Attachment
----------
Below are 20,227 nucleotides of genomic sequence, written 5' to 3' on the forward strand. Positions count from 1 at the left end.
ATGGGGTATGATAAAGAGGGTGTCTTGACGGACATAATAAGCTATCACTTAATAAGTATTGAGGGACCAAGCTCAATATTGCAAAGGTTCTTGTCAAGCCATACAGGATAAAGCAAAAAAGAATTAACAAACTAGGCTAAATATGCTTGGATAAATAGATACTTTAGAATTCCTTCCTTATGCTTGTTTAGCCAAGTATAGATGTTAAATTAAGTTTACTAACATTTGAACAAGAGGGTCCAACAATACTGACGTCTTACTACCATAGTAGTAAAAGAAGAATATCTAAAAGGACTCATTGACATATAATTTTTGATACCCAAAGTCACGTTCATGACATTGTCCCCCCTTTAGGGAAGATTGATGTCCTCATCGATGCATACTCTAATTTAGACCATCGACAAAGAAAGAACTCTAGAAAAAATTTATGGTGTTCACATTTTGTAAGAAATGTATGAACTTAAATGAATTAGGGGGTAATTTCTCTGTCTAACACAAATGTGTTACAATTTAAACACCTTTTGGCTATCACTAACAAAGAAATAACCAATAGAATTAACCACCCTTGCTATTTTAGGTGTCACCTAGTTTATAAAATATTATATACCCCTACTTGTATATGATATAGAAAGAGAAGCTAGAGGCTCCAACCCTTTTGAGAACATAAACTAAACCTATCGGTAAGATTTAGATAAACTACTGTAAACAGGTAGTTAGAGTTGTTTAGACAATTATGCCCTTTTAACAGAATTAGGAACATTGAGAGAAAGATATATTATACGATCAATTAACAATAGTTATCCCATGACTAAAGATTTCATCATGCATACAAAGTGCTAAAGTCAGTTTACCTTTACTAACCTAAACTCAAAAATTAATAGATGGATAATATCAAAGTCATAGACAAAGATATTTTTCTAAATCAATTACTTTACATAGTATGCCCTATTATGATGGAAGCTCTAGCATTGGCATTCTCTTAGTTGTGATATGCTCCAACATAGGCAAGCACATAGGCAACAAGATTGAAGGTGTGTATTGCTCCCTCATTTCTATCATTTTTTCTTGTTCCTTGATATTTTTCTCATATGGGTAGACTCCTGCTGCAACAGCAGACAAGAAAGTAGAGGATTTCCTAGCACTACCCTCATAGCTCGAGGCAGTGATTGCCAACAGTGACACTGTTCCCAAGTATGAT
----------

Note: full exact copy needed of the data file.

Below are 20,227 nucleotides of genomic sequence, written 5' to 3' on the forward strand. Positions count from 1 at the left end.
ATGGGGTATGATAAAGAGGGTGTCTTGACGGACATAATAAGCTATCACTTAATAAGTATTGAGGGACCAAGCTCAATATTGCAAAGGTTCTTGTCAAGCCATACAGGATAAAGCAAAAAAGAATTAACAAACTAGGCTAAATATGCTTGGATAAATAGATACTTTAGAATTCCTTCCTTATGCTTGTTTAGCCAAGTATAGATGTTAAATTAAGTTTACTAACATTTGAACAAGAGGGTCCAACAATACTGACGTCTTACTACCATAGTAGTAAAAGAAGAATATCTAAAAGGACTCATTGACATATAATTTTTGATACCCAAAGTCACGTTCATGACATTGTCCCCCCTTTAGGGAAGATTGATGTCCTCATCGATGCATACTCTAATTTAGACCATCGACAAAGAAAGAACTCTAGAAAAAATTTATGGTGTTCACATTTTGTAAGAAATGTATGAACTTAAATGAATTAGGGGGTAATTTCTCTGTCTAACACAAATGTGTTACAATTTAAACACCTTTTGGCTATCACTAACAAAGAAATAACCAATAGAATTAACCACCCTTGCTATTTTAGGTGTCACCTAGTTTATAAAATATTATATACCCCTACTTGTATATGATATAGAAAGAGAAGCTAGAGGCTCCAACCCTTTTGAGAACATAAACTAAACCTATCGGTAAGATTTAGATAAACTACTGTAAACAGGTAGTTAGAGTTGTTTAGACAATTATGCCCTTTTAACAGAATTAGGAACATTGAGAGAAAGATATATTATACGATCAATTAACAATAGTTATCCCATGACTAAAGATTTCATCATGCATACAAAGTGCTAAAGTCAGTTTACCTTTACTAACCTAAACTCAAAAATTAATAGATGGATAATATCAAAGTCATAGACAAAGATATTTTTCTAAATCAATTACTTTACATAGTATGCCCTATTATGATGGAAGCTCTAGCATTGGCATTCTCTTAGTTGTGATATGCTCCAACATAGGCAAGCACATAGGCAACAAGATTGAAGGTGTGTATTGCTCCCTCATTTCTATCATTTTTTCTTGTTCCTTGATATTTTTCTCATATGGGTAGACTCCTGCTGCAACAGCAGACAAGAAAGTAGAGGATTTCCTAGCACTACCCTCATAGCTCGAGGCAGTGATTGCCAACAGTGACACTGTTCCCAAGTATGAT